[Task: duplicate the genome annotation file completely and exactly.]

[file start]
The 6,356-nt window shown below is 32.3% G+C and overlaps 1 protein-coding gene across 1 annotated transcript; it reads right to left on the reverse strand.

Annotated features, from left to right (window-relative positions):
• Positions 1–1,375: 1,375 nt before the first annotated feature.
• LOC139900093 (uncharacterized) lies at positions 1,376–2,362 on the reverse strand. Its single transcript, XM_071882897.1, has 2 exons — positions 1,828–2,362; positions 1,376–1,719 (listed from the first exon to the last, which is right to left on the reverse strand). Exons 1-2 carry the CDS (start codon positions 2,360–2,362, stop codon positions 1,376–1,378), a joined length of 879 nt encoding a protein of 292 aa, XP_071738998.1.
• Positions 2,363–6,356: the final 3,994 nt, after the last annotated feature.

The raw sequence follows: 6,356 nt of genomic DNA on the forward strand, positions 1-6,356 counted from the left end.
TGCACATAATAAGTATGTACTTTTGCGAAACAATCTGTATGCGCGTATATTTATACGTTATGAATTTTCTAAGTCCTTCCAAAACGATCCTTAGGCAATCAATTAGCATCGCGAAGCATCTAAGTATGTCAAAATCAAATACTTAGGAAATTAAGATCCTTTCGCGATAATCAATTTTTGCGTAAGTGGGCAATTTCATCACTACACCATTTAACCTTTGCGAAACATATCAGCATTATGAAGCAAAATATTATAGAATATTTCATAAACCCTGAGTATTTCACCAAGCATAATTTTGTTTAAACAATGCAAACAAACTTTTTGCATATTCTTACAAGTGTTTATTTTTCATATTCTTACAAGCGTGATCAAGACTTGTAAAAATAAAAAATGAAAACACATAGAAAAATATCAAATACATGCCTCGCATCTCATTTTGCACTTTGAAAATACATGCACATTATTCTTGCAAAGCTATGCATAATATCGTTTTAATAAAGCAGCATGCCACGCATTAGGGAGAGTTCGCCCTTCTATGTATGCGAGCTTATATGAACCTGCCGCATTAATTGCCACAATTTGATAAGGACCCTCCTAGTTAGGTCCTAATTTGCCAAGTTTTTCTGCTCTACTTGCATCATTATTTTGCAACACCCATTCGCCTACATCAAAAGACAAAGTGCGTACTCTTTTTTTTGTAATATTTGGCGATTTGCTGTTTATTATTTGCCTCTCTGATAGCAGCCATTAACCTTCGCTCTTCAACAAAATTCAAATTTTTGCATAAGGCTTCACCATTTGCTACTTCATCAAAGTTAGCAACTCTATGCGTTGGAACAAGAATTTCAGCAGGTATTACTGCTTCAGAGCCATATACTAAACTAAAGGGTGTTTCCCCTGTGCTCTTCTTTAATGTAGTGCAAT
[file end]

The 6,356-nt window shown below is 32.3% G+C and overlaps 1 protein-coding gene across 1 annotated transcript; it reads right to left on the reverse strand.

Annotated features, from left to right (window-relative positions):
• Positions 1–1,375: 1,375 nt before the first annotated feature.
• LOC139900093 (uncharacterized) lies at positions 1,376–2,362 on the reverse strand. Its single transcript, XM_071882897.1, has 2 exons — positions 1,828–2,362; positions 1,376–1,719 (listed from the first exon to the last, which is right to left on the reverse strand). Exons 1-2 carry the CDS (start codon positions 2,360–2,362, stop codon positions 1,376–1,378), a joined length of 879 nt encoding a protein of 292 aa, XP_071738998.1.
• Positions 2,363–6,356: the final 3,994 nt, after the last annotated feature.

The raw sequence follows: 6,356 nt of genomic DNA on the forward strand, positions 1-6,356 counted from the left end.
TGCACATAATAAGTATGTACTTTTGCGAAACAATCTGTATGCGCGTATATTTATACGTTATGAATTTTCTAAGTCCTTCCAAAACGATCCTTAGGCAATCAATTAGCATCGCGAAGCATCTAAGTATGTCAAAATCAAATACTTAGGAAATTAAGATCCTTTCGCGATAATCAATTTTTGCGTAAGTGGGCAATTTCATCACTACACCATTTAACCTTTGCGAAACATATCAGCATTATGAAGCAAAATATTATAGAATATTTCATAAACCCTGAGTATTTCACCAAGCATAATTTTGTTTAAACAATGCAAACAAACTTTTTGCATATTCTTACAAGTGTTTATTTTTCATATTCTTACAAGCGTGATCAAGACTTGTAAAAATAAAAAATGAAAACACATAGAAAAATATCAAATACATGCCTCGCATCTCATTTTGCACTTTGAAAATACATGCACATTATTCTTGCAAAGCTATGCATAATATCGTTTTAATAAAGCAGCATGCCACGCATTAGGGAGAGTTCGCCCTTCTATGTATGCGAGCTTATATGAACCTGCCGCATTAATTGCCACAATTTGATAAGGACCCTCCTAGTTAGGTCCTAATTTGCCAAGTTTTTCTGCTCTACTTGCATCATTATTTTGCAACACCCATTCGCCTACATCAAAAGACAAAGTGCGTACTCTTTTTTTTGTAATATTTGGCGATTTGCTGTTTATTATTTGCCTCTCTGATAGCAGCCATTAACCTTCGCTCTTCAACAAAATTCAAATTTTTGCATAAGGCTTCACCATTTGCTACTTCATCAAAGTTAGCAACTCTATGCGTTGGAACAAGAATTTCAGCAGGTATTACTGCTTCAGAGCCATATACTAAACTAAAGGGTGTTTCCCCTGTGCTCTTCTTTAATGTAGTGCAAT